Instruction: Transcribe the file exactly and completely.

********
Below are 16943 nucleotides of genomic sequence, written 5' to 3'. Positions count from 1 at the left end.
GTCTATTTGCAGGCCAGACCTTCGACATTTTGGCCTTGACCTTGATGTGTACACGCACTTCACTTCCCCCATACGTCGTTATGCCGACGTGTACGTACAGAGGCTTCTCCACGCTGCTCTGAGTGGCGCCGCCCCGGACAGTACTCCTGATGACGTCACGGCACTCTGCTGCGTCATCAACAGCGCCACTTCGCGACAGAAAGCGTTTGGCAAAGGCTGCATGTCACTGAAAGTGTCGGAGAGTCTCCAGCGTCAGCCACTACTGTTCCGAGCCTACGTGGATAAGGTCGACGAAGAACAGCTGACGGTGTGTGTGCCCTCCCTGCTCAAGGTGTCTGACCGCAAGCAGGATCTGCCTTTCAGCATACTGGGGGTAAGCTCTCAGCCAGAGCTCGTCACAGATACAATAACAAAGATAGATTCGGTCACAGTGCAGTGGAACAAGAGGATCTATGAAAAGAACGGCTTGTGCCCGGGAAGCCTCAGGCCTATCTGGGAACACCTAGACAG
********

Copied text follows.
Below are 16943 nucleotides of genomic sequence, written 5' to 3'. Positions count from 1 at the left end.
GTCTATTTGCAGGCCAGACCTTCGACATTTTGGCCTTGACCTTGATGTGTACACGCACTTCACTTCCCCCATACGTCGTTATGCCGACGTGTACGTACAGAGGCTTCTCCACGCTGCTCTGAGTGGCGCCGCCCCGGACAGTACTCCTGATGACGTCACGGCACTCTGCTGCGTCATCAACAGCGCCACTTCGCGACAGAAAGCGTTTGGCAAAGGCTGCATGTCACTGAAAGTGTCGGAGAGTCTCCAGCGTCAGCCACTACTGTTCCGAGCCTACGTGGATAAGGTCGACGAAGAACAGCTGACGGTGTGTGTGCCCTCCCTGCTCAAGGTGTCTGACCGCAAGCAGGATCTGCCTTTCAGCATACTGGGGGTAAGCTCTCAGCCAGAGCTCGTCACAGATACAATAACAAAGATAGATTCGGTCACAGTGCAGTGGAACAAGAGGATCTATGAAAAGAACGGCTTGTGCCCGGGAAGCCTCAGGCCTATCTGGGAACACCTAGACAG